6. Managerial: Improve Invoicing Processes
Business owners that don’t use an accounting system to invoice clients should invest in an accounting solution. They should also automate their invoicing system because both processes can help address cash flow problems by reducing the number of errors, ensuring everyone receives bills on time and providing business owners with a clear snapshot of their cash position.
Benefits of automating an invoicing process include:
- Reduced costly invoicing errors and delays
- Faster invoice delivery to clients
- Increased data clarity and insights
- Reduced effort for past due invoice collections
7. Managerial: Encourage Clients to Pay Faster
Every small business owner with cash flow problems should ask themselves what they can do to make it easier for their clients to pay faster. Providing a method or a reason for clients to pay faster can improve immediate cash flow problems. There are many ways to do this, and businesses can get creative based on their circumstances.
- Set up auto-billing: Signing clients up for an auto-billing cycle where the amount due is drafted from their bank account or charged to a credit card on the same day each month will help make payments predictable.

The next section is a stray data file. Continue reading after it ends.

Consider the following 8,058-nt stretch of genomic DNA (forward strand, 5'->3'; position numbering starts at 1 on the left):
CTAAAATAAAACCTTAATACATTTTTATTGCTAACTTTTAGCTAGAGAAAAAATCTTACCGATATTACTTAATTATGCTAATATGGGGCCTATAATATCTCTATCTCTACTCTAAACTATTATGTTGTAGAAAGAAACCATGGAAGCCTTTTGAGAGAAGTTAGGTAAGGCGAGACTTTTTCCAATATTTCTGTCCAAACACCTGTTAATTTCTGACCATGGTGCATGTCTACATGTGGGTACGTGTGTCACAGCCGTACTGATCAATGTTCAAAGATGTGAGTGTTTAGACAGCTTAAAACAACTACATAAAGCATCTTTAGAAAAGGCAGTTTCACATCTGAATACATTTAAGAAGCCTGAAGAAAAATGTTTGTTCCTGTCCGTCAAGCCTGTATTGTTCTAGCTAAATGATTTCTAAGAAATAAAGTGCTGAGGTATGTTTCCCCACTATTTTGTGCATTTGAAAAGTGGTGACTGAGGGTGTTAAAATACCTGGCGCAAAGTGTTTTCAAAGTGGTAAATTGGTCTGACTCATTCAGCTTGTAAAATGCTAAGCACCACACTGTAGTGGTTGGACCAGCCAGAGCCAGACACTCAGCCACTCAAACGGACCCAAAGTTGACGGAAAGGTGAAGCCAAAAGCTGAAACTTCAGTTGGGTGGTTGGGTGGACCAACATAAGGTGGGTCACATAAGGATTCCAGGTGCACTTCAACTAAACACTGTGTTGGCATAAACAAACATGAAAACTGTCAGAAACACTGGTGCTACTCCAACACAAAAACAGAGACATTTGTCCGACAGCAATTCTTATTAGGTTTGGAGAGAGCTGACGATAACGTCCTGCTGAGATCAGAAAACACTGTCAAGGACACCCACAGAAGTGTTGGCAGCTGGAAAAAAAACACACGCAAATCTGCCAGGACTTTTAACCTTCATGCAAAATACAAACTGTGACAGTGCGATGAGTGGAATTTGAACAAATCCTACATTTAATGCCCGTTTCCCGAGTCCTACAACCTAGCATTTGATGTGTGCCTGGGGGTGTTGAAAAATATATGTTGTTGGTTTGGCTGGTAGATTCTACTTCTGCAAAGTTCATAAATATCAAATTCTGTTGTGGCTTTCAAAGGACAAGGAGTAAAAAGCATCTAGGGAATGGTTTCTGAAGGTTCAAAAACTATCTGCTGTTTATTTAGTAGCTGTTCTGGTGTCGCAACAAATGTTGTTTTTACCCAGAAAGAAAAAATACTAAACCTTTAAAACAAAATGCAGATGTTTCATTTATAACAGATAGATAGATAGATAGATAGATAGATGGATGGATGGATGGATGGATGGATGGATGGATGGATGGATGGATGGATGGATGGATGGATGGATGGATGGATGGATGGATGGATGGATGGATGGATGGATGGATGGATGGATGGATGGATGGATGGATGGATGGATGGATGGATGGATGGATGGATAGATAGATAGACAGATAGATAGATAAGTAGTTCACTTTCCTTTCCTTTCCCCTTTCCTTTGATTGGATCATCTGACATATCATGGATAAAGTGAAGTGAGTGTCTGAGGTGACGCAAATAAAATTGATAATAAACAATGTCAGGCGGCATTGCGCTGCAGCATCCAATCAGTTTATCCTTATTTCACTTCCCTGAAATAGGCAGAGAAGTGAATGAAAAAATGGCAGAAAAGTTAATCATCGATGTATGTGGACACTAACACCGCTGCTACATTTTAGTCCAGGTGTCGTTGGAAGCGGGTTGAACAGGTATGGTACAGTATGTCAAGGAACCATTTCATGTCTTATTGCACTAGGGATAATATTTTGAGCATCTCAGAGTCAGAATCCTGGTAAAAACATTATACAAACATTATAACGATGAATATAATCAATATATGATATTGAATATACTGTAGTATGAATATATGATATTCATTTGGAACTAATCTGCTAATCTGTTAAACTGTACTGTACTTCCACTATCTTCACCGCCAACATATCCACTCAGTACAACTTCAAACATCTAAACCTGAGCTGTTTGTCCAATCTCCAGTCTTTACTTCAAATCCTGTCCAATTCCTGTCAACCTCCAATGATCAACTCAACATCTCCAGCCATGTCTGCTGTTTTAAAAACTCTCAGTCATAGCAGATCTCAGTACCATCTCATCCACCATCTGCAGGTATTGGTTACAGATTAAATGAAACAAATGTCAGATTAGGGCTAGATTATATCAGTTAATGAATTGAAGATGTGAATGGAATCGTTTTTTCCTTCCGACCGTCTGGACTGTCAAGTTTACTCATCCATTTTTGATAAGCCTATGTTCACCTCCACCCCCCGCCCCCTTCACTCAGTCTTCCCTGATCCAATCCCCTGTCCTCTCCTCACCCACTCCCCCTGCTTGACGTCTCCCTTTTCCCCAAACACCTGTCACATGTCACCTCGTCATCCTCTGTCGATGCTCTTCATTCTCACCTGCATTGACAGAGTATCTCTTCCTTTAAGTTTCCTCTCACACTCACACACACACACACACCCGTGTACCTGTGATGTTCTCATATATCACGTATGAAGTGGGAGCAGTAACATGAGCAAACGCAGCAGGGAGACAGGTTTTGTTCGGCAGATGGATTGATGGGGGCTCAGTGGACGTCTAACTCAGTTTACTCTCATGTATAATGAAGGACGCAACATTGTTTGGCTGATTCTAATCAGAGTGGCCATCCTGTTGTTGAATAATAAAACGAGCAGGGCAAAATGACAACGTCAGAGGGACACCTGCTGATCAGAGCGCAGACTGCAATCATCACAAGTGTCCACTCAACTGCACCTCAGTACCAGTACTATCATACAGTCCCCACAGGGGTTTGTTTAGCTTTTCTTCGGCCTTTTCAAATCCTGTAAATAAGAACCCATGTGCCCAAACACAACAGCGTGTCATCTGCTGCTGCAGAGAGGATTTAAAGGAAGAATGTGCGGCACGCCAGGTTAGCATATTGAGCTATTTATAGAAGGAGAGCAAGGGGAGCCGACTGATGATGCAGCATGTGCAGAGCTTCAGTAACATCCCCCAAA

- Accept online payments: Paying a bill online with a credit card is convenient for clients. If clients can pay online, then they may be more willing to pay the invoice upon receiving it. Keep in mind that accepting credit card payments can come with credit card processing fees.
- Encourage early payment and discourage late payment: Most people are cost-conscious. Clients could be happy to pay more if it means they will get a better deal or discount. Using the right combination of carrots and sticks to ensure a business gets paid on time solves cash flow problems that don’t require financing.
- Let clients choose their payment day: Every business has different revenue cycles. It may be beneficial to some clients to make payments mid-month, while others would prefer to make payments at the beginning of the month. Allowing clients to choose the day that works best for them will incentivize them to pay on time.
8. Managerial: Stretch Out Payables
Stretching out payables means choosing to pay certain bills past their due date. While this can help with short-term working capital, it is not a good long-term solution and can damage relationships with trade partners and hurt personal credit. If businesses stretch out payables, then there are multiple ways to do this while still preserving important vendor relationships.